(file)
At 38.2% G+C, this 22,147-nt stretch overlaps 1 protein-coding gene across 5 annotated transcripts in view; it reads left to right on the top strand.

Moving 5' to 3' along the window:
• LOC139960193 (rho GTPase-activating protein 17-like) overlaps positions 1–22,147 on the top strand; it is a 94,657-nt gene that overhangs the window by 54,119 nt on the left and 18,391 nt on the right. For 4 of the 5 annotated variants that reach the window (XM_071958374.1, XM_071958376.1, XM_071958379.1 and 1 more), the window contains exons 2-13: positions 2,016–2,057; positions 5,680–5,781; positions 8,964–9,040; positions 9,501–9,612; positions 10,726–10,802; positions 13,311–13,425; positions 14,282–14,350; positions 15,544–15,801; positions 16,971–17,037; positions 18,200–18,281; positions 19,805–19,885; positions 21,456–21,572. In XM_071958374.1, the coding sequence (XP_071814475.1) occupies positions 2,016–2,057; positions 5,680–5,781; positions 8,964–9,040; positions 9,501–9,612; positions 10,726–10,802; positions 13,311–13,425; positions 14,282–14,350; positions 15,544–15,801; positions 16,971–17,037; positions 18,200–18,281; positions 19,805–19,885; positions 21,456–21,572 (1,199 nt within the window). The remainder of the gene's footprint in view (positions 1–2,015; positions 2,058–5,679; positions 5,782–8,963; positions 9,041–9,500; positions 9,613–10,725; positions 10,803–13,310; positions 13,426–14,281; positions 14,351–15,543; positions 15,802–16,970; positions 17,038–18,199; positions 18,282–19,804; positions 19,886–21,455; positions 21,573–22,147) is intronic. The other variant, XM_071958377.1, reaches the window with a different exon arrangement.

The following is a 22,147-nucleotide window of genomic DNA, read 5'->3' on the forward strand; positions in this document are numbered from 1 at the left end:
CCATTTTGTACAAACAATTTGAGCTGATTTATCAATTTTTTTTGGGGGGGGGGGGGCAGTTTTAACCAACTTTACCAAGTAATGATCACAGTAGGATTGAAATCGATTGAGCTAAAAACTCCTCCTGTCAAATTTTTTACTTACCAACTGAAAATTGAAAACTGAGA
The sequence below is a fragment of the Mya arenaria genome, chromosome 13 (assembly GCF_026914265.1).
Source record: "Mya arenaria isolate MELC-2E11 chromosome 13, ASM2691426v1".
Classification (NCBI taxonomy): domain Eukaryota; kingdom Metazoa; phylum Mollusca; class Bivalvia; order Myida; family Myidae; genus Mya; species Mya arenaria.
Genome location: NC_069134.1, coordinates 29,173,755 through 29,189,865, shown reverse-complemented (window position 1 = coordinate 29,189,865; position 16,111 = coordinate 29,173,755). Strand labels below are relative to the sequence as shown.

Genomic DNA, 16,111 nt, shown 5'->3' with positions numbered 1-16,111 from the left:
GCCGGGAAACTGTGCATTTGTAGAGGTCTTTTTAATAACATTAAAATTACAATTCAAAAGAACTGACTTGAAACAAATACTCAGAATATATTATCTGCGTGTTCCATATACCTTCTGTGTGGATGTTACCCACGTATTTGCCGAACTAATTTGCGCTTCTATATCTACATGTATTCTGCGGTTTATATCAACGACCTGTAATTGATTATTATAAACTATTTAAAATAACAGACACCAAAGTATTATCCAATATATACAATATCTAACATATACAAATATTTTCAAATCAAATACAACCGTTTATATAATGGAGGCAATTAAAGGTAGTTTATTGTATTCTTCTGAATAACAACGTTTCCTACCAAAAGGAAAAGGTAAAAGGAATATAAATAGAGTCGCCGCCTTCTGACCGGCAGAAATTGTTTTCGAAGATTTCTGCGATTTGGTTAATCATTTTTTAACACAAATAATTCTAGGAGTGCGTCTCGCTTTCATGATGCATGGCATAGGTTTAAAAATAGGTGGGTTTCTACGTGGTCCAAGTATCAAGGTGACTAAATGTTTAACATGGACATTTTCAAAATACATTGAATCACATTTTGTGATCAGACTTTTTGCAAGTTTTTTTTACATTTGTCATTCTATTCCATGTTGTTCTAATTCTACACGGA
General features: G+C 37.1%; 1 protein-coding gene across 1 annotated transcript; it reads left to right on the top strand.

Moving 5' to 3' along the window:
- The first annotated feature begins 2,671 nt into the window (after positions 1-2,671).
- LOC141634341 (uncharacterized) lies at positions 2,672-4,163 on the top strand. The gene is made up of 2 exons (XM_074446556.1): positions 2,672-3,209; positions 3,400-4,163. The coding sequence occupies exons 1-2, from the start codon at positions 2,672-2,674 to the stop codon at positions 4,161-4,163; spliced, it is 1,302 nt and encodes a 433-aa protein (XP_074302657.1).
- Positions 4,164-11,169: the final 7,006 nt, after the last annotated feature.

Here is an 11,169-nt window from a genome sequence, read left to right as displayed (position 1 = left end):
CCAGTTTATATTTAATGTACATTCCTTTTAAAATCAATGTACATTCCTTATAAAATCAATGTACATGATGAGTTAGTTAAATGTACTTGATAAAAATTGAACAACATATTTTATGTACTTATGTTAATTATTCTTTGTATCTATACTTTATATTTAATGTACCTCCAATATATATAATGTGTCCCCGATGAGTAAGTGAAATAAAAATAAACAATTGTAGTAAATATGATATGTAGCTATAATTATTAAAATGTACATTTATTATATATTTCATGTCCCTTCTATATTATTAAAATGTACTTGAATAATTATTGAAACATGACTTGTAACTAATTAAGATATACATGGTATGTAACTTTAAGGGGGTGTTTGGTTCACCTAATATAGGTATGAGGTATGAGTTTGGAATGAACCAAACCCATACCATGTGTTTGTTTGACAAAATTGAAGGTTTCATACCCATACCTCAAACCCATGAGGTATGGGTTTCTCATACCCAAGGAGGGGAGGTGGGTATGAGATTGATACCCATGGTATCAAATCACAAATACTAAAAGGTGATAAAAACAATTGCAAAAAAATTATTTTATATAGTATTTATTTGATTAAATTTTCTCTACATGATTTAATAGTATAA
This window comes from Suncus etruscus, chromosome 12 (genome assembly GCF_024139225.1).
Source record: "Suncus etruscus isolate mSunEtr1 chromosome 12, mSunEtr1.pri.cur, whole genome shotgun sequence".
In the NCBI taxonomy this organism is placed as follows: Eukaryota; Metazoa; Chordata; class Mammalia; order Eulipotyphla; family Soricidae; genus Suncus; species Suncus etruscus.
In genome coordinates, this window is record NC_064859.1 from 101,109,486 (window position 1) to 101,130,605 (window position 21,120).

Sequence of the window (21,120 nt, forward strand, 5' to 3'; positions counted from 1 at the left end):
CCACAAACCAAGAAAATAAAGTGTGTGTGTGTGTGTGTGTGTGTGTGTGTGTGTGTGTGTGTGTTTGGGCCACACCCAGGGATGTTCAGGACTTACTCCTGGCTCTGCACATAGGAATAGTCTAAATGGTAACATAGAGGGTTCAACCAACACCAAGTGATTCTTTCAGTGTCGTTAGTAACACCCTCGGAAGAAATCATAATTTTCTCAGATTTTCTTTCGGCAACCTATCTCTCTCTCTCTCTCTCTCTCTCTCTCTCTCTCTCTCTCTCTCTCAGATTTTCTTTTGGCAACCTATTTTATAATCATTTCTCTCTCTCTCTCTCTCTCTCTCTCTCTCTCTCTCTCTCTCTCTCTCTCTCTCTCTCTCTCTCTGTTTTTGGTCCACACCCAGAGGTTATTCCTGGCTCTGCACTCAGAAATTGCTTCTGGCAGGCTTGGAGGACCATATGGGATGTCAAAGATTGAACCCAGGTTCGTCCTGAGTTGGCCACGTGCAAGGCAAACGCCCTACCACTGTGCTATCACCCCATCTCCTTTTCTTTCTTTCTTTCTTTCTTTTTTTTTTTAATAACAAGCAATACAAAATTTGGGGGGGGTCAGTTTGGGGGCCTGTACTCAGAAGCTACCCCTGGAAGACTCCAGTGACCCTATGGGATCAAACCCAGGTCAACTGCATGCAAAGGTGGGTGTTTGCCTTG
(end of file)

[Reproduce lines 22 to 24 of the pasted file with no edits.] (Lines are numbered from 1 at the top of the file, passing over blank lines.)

In genome coordinates, this window is record NC_064859.1 from 101,109,486 (window position 1) to 101,130,605 (window position 21,120).

Sequence of the window (21,120 nt, forward strand, 5' to 3'; positions counted from 1 at the left end):
CCACAAACCAAGAAAATAAAGTGTGTGTGTGTGTGTGTGTGTGTGTGTGTGTGTGTGTGTGTGTTTGGGCCACACCCAGGGATGTTCAGGACTTACTCCTGGCTCTGCACATAGGAATAGTCTAAATGGTAACATAGAGGGTTCAACCAACACCAAGTGATTCTTTCAGTGTCGTTAGTAACACCCTCGGAAGAAATCATAATTTTCTCAGATTTTCTTTCGGCAACCTATCTCTCTCTCTCTCTCTCTCTCTCTCTCTCTCTCTCTCTCTCTCTCAGATTTTCTTTTGGCAACCTATTTTATAATCATTTCTCTCTCTCTCTCTCTCTCTCTCTCTCTCTCTCTCTCTCTCTCTCTCTCTCTCTCTCTCTCTCTGTTTTTGGTCCACACCCAGAGGTTATTCCTGGCTCTGCACTCAGAAATTGCTTCTGGCAGGCTTGGAGGACCATATGGGATGTCAAAGATTGAACCCAGGTTCGTCCTGAGTTGGCCACGTGCAAGGCAAACGCCCTACCACTGTGCTATCACCCCATCTCCTTTTCTTTCTTTCTTTCTTTCTTTTTTTTTTTAATAACAAGCAATACAAAATTTGGGGGGGGTCAGTTTGGGGGCCTGTACTCAGAAGCTACCCCTGGAAGACTCCAGTGACCCTATGGGATCAAACCCAGGTCAACTGCATGCAAAGGTGGGTGTTTGCCTTG